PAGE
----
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Special Issue "Soil/Mineral Dust Aerosols in the Earth System"
Deadline for manuscript submissions: closed (15 September 2019).
Dr. Jan P. Perlwitz Website E-Mail
Climate, Aerosol, and Pollution Research, LLC, Bronx, New York, USA; NASA Goddard Institute for Space Studies, New York, New York, USA
Interests: earth system modeling; soil dust aerosol modeling; mineralogical composition of dust; heterogeneous ice nucleation; heterogeneous chemistry; soluble iron cycle; dust on Mars and exoplanets; nonlinear dynamics
In 1846, Charles Darwin wrote his report for the Quarterly Journal of the Geological Society about 15 instances of dust from Africa which had fallen on the decks of ships in the Atlantic. More than a 150 years later, the abundance of soil (mineral) dust aerosols, their physical and chemical properties, their role in weather and climate, and their impact on humans and society are systematically studied using various measurement techniques and models.
Dust is one of the most important aerosols in the Earth system. It directly alters radiative fluxes in the atmosphere by scattering and absorbing radiation in the shortwave and longwave range of the spectrum. The redistribution of radiative energy by dust aerosols influences the thermodynamic environment for cloud formation, which also affects the hydrological cycle and large-scale atmospheric circulation. Dust particles are also involved in cloud microphysical processes, since they can act as cloud condensation nuclei or ice-nucleating particles. Dust particles take up trace gases by heterogeneous chemical reactions, they mix with other aerosols, and by carrying and processing nutrients such as soluble iron, they are very important for the biogeochemical cycles of the planet. Bacteria and fungi are advected with dust, potentially affecting human health. It has been increasingly recognized that an improved understanding of the involvement of dust aerosols in the aforementioned processes requires the consideration of a proper description of their physical parameters, their mineralogical and chemical composition, and the mixing of dust particles with other aerosols.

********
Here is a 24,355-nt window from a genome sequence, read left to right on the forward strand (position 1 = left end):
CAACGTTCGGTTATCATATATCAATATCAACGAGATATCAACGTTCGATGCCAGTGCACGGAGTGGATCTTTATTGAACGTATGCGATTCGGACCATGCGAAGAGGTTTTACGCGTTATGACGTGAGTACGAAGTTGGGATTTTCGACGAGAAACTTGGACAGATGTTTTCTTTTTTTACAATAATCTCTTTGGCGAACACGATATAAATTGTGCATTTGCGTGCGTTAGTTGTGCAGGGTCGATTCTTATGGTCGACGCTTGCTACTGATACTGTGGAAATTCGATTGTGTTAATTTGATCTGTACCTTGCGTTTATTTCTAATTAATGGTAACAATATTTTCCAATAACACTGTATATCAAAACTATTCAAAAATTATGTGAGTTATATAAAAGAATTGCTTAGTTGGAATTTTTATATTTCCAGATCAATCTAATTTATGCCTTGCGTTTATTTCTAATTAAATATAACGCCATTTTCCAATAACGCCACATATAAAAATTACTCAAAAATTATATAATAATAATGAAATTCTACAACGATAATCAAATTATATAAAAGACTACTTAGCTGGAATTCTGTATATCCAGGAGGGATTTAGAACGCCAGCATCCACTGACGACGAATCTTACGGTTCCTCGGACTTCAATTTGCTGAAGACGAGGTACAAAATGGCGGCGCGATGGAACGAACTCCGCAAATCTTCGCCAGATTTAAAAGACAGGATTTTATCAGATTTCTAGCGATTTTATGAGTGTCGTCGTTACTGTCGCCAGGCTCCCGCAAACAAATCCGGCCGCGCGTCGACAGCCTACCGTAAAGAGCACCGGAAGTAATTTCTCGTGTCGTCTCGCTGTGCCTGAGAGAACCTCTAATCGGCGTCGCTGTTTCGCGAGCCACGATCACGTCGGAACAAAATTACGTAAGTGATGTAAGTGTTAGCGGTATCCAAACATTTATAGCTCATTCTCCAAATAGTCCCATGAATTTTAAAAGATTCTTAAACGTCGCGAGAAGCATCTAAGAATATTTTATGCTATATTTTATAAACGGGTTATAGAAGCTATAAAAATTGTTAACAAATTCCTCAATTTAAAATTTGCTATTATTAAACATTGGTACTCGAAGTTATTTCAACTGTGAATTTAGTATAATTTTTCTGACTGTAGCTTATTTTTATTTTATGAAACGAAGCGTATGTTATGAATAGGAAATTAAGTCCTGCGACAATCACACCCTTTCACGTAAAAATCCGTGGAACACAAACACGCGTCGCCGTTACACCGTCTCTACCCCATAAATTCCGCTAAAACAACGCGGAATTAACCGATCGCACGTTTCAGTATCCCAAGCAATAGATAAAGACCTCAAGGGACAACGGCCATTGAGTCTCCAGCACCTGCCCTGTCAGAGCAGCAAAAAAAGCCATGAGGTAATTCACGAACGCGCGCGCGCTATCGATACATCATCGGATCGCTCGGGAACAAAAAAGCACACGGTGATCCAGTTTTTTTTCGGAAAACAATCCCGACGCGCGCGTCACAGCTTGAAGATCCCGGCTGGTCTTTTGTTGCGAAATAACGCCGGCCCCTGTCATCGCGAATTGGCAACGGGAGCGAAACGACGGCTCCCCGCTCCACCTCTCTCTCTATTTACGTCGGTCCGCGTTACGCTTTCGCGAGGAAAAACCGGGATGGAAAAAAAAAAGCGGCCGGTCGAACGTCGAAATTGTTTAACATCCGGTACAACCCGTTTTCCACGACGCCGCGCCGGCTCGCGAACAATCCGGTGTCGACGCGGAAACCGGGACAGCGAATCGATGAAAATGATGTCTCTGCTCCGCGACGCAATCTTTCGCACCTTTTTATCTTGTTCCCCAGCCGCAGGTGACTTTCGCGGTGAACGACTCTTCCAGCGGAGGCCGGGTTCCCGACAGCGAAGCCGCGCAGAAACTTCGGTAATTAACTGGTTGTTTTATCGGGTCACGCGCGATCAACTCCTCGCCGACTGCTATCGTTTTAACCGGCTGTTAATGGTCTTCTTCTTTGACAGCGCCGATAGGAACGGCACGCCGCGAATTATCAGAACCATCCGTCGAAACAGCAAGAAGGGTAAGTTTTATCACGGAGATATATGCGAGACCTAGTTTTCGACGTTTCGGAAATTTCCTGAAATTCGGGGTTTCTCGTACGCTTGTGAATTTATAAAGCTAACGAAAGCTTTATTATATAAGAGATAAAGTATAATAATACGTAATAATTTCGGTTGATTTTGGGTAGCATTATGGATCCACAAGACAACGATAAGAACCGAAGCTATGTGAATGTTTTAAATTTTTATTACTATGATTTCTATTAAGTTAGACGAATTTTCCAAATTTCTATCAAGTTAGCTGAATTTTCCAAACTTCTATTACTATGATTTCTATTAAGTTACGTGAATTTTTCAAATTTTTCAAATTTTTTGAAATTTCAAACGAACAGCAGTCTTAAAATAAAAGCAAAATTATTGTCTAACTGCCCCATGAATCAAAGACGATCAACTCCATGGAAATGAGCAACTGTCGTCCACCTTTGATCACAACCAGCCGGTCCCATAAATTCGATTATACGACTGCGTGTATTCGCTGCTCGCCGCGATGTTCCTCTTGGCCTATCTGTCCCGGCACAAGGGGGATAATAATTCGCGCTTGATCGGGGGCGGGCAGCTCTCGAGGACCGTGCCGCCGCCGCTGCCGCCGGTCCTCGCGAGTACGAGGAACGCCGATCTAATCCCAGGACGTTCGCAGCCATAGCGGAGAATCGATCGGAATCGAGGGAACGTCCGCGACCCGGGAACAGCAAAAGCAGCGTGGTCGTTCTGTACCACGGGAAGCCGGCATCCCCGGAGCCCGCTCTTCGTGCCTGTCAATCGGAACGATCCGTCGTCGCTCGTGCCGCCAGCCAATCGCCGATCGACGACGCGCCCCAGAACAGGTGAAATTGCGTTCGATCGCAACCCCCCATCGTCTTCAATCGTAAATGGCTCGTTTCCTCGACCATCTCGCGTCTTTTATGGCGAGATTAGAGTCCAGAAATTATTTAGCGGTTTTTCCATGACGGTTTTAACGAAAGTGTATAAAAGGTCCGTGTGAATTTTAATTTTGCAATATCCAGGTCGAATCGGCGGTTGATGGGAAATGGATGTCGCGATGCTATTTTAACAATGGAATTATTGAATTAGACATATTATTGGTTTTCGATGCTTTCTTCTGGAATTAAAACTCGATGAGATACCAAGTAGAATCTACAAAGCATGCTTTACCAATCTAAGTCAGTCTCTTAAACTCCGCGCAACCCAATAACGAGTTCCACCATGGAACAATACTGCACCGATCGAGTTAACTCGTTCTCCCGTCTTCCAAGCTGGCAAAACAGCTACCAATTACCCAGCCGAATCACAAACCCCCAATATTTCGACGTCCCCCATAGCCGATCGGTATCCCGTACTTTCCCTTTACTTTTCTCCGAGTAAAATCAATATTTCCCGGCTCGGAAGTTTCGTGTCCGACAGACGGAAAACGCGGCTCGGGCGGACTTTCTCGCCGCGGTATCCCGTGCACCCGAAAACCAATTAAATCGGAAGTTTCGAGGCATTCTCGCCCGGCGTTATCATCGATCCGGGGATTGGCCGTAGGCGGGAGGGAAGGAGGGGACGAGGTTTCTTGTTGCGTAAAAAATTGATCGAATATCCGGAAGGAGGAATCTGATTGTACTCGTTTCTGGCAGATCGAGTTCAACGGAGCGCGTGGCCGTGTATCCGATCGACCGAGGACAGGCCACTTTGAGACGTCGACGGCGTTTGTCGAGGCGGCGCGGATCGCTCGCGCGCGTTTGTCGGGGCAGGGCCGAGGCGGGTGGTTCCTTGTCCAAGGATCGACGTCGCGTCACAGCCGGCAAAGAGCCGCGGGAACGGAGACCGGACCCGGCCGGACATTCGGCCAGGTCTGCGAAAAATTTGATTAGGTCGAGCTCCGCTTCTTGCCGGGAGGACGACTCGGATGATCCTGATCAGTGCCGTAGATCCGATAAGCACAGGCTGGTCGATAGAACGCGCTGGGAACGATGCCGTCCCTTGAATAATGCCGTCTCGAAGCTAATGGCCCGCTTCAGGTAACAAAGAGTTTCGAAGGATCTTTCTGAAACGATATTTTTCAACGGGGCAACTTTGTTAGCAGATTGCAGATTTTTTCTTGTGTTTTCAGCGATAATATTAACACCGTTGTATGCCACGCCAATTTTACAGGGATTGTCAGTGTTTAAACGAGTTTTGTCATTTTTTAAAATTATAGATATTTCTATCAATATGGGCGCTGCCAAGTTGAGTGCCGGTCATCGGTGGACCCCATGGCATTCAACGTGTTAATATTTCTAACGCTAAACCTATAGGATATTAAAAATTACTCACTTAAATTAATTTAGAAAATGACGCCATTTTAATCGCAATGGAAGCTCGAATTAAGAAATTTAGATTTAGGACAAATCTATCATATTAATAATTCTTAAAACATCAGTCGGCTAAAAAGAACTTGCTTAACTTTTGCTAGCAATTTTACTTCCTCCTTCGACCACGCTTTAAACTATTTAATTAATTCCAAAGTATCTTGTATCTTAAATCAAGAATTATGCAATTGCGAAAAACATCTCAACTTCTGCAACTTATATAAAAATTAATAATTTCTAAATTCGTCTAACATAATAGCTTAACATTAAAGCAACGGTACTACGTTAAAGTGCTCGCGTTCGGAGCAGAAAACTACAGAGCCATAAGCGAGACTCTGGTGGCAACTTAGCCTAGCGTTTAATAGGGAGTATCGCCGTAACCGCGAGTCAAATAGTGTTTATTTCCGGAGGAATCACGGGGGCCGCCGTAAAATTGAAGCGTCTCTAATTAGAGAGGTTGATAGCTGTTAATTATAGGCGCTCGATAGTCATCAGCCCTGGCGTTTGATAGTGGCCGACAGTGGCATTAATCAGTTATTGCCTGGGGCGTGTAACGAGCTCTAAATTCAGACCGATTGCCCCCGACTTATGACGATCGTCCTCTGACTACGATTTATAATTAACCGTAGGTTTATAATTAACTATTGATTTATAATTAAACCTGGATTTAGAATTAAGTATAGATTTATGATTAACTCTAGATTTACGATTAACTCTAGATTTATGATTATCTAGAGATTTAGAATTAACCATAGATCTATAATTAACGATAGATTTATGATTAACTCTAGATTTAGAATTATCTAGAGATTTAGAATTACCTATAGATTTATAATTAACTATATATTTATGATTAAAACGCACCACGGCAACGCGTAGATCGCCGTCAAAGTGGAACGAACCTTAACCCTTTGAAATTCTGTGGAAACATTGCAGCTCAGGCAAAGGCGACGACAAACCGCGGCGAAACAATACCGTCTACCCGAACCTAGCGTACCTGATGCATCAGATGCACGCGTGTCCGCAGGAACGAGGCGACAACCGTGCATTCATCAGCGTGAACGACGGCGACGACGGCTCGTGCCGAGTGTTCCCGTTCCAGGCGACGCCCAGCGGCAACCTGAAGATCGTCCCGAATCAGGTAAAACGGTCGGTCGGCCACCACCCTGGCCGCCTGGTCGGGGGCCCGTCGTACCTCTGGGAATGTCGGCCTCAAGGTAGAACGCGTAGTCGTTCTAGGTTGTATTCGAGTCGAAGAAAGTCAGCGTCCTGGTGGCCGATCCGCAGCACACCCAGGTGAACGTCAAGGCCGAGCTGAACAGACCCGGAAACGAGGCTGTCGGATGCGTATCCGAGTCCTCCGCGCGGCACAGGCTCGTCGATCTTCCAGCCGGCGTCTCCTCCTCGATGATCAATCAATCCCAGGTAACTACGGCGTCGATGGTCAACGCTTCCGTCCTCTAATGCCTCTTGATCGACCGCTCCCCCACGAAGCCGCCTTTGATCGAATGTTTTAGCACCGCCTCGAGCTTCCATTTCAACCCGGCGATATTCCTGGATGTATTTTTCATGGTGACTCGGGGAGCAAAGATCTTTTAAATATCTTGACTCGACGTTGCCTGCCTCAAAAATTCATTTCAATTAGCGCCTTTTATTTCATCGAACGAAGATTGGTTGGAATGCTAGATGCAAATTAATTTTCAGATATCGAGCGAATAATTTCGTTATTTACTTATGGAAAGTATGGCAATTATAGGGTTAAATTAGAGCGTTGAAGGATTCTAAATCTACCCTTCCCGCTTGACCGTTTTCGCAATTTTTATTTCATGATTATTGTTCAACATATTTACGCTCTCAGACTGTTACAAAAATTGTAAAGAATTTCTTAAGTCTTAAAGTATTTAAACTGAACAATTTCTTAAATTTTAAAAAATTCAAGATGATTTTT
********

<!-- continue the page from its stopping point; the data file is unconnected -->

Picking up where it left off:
For this Special Issue, we invite you to present your new research on the diverse and complex properties of soil dust aerosols as well as how dust aerosols are involved in the various processes in the Earth system. Both measurement and modeling studies are welcome.
Dr. Jan P. Perlwitz
Manuscript Submission Information
Manuscripts should be submitted online at www.mdpi.com by registering and logging in to this website. Once you are registered, click here to go to the submission form. Manuscripts can be submitted until the deadline. All papers will be peer-reviewed. Accepted papers will be published continuously in the journal (as soon as accepted) and will be listed together on the special issue website. Research articles, review articles as well as short communications are invited. For planned papers, a title and short abstract (about 100 words) can be sent to the Editorial Office for announcement on this website.
Submitted manuscripts should not have been published previously, nor be under consideration for publication elsewhere (except conference proceedings papers). All manuscripts are thoroughly refereed through a single-blind peer-review process. A guide for authors and other relevant information for submission of manuscripts is available on the Instructions for Authors page. Atmosphere is an international peer-reviewed open access monthly journal published by MDPI.
Please visit the Instructions for Authors page before submitting a manuscript. The Article Processing Charge (APC) for publication in this open access journal is 1400 CHF (Swiss Francs). Submitted papers should be well formatted and use good English. Authors may use MDPI's English editing service prior to publication or during author revisions.
- soil dust aerosols
- dust size distribution
- dust composition
- dust radiative effect
- cloud condensation nuclei
- heterogeneous ice nucleation
- dust heterogeneous chemistry
- biogeochemical cycles
- soluble iron cycle
- dust–climate interaction